I am a fairly reasonable person and my emotional outbursts are inevitably followed by deep introspection. A few minutes later I was sheepishly saying to myself, who am I kidding, don’t I suffer from food paranoia myself? Chole Bhatura? You must be kidding. How about paranthas...only if it’s sans oil...Ice cream? A teeny-weeny scoop please! Steamed broccoli, sushi? ...yummy, yummy,yummy. Was I always like that? Not really.
As kids, my brother and I would love coming home with Baba from school. It was not something that happened often. But on days luck favoured us; the three of us would make a customary stop for an ice-cream treat. I always managed to finish my portion first while my brother would take his own sweet time to finish his. He would scoop out the ice cream lovingly in slow motion, devouring each molecule, teasing me, prolonging the agony of my by now ice cream-less existence. And now when Baba asks us whether we would like to have ice cream, both of us let out a vehement NO- you don’t want us to get fat, do you? He still likes to think of us as kids, even though both of us are much married with kids of our own.
My childhood memories are inexplicably entwined with my taste buds, as if my tongue had a karmic connection with the heart. The aunt was special because she made the most yumcious kheer. A memorable Holi evening spent with cousins, wolfing down hot aloo tikkis smothered in chutney and finishing off with those divine gujiyas. Standing in the kitchen with Maa, waiting impatiently for the next batch of malpuas, a wintry afternoon on the terrace, sinking my teeth into that crisp gajjak with the sun caressing my back... They are now just sepia tinted memories that envelope me in their warmth when they unexpectedly rush in. And more so, because most of my childhood treats are now almost taboo.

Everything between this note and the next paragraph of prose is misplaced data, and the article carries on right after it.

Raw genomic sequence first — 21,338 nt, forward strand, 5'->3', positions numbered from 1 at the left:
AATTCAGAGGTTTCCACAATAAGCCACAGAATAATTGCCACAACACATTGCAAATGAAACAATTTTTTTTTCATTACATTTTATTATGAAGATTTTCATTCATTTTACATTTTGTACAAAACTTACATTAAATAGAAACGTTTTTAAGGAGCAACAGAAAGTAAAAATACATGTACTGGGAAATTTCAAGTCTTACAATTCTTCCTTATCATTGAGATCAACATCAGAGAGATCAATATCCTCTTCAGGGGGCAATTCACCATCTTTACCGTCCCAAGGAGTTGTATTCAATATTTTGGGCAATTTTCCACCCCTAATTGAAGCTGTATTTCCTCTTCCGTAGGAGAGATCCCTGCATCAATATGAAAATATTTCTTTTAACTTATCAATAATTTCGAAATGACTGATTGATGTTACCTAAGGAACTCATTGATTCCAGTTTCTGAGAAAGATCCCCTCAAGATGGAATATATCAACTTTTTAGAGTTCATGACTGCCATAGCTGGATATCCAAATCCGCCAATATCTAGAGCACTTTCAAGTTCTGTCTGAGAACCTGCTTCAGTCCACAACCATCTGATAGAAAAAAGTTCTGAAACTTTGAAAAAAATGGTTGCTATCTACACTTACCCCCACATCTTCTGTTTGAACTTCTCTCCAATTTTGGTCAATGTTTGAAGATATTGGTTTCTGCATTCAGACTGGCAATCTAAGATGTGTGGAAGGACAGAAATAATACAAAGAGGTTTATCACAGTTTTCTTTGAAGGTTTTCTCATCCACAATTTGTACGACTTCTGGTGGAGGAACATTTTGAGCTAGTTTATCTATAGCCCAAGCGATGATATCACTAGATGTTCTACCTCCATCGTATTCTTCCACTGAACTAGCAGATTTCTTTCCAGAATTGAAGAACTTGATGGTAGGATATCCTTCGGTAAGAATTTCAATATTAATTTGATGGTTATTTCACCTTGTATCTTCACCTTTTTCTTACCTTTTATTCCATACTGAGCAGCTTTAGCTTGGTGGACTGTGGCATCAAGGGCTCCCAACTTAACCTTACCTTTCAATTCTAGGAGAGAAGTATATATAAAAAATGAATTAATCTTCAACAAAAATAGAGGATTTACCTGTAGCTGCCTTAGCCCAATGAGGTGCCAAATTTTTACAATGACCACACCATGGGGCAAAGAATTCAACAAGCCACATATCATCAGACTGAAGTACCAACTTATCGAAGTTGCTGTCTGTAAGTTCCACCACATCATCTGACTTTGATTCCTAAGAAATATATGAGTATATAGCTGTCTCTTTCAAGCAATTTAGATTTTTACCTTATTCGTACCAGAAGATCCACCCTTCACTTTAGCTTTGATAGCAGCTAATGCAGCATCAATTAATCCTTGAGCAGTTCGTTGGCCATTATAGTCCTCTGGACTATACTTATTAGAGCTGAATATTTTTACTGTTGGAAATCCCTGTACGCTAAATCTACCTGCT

The last decade has seen a sudden awakening to healthy eating, as if we have just woken up from a slumber. Now almost everything edible is burdened with an unhealthy halo. The bottle of coke is no longer a thirst quencher but an evil caffeinated drink, the packet of crisps is cleverly disguised hydrogenated fat. The mango is no longer a fruit that fills your mouth with its sticky sweetness, but 130 odd calories. Carbohydrate can be complex, metabolism has a rate and your body mass has an index. Of course we are eating healthier and looking better in those slim fit jeans. But are we really happier?
What kind of childhood memories will my daughter have? Kids as young as six refuse pizzas because it has too many unhealthy calories. My own daughter prefers frozen yoghurt to ice cream and prefers snacking on multi grain chips. Is it so because she likes it? I really do not know. What I definitely know is, she will not be reminiscing about a lazy summer day spent devouring a plateful of “mishtees” her mom just made. Good for her.